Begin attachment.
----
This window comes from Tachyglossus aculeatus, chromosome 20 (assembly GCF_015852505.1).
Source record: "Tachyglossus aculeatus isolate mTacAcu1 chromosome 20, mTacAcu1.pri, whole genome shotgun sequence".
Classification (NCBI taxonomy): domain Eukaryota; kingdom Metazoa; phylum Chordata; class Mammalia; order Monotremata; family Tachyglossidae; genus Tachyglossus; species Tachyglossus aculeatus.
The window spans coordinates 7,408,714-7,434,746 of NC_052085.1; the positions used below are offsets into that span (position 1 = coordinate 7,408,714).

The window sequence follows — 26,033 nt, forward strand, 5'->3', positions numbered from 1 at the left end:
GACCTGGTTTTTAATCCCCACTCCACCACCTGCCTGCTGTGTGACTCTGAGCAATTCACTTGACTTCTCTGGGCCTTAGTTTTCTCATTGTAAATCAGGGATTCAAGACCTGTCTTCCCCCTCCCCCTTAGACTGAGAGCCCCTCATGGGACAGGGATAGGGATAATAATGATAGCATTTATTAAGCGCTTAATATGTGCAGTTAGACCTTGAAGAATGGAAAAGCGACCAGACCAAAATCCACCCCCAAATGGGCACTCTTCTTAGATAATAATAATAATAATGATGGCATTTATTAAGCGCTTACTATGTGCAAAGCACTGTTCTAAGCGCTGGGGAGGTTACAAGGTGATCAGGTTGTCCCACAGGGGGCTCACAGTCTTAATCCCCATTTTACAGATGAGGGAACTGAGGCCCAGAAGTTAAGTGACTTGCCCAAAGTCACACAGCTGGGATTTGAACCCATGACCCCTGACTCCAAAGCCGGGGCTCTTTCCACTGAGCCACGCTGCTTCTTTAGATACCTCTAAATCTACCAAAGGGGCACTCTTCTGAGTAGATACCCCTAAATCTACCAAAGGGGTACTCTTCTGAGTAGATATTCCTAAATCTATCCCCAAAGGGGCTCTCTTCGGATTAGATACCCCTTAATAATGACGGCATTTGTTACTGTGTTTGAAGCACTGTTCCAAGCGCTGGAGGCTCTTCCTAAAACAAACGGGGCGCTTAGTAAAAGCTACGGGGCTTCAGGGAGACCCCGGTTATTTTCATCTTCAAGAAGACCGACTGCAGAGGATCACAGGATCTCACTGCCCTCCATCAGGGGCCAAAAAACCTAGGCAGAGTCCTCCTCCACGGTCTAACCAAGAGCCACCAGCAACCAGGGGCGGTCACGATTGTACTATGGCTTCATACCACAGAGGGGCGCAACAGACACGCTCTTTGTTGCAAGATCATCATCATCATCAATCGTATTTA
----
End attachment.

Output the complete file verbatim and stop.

This window comes from Tachyglossus aculeatus, chromosome 20 (assembly GCF_015852505.1).
Source record: "Tachyglossus aculeatus isolate mTacAcu1 chromosome 20, mTacAcu1.pri, whole genome shotgun sequence".
Classification (NCBI taxonomy): domain Eukaryota; kingdom Metazoa; phylum Chordata; class Mammalia; order Monotremata; family Tachyglossidae; genus Tachyglossus; species Tachyglossus aculeatus.
The window spans coordinates 7,408,714-7,434,746 of NC_052085.1; the positions used below are offsets into that span (position 1 = coordinate 7,408,714).

The window sequence follows — 26,033 nt, forward strand, 5'->3', positions numbered from 1 at the left end:
GACCTGGTTTTTAATCCCCACTCCACCACCTGCCTGCTGTGTGACTCTGAGCAATTCACTTGACTTCTCTGGGCCTTAGTTTTCTCATTGTAAATCAGGGATTCAAGACCTGTCTTCCCCCTCCCCCTTAGACTGAGAGCCCCTCATGGGACAGGGATAGGGATAATAATGATAGCATTTATTAAGCGCTTAATATGTGCAGTTAGACCTTGAAGAATGGAAAAGCGACCAGACCAAAATCCACCCCCAAATGGGCACTCTTCTTAGATAATAATAATAATAATGATGGCATTTATTAAGCGCTTACTATGTGCAAAGCACTGTTCTAAGCGCTGGGGAGGTTACAAGGTGATCAGGTTGTCCCACAGGGGGCTCACAGTCTTAATCCCCATTTTACAGATGAGGGAACTGAGGCCCAGAAGTTAAGTGACTTGCCCAAAGTCACACAGCTGGGATTTGAACCCATGACCCCTGACTCCAAAGCCGGGGCTCTTTCCACTGAGCCACGCTGCTTCTTTAGATACCTCTAAATCTACCAAAGGGGCACTCTTCTGAGTAGATACCCCTAAATCTACCAAAGGGGTACTCTTCTGAGTAGATATTCCTAAATCTATCCCCAAAGGGGCTCTCTTCGGATTAGATACCCCTTAATAATGACGGCATTTGTTACTGTGTTTGAAGCACTGTTCCAAGCGCTGGAGGCTCTTCCTAAAACAAACGGGGCGCTTAGTAAAAGCTACGGGGCTTCAGGGAGACCCCGGTTATTTTCATCTTCAAGAAGACCGACTGCAGAGGATCACAGGATCTCACTGCCCTCCATCAGGGGCCAAAAAACCTAGGCAGAGTCCTCCTCCACGGTCTAACCAAGAGCCACCAGCAACCAGGGGCGGTCACGATTGTACTATGGCTTCATACCACAGAGGGGCGCAACAGACACGCTCTTTGTTGCAAGATCATCATCATCATCAATCGTATTTA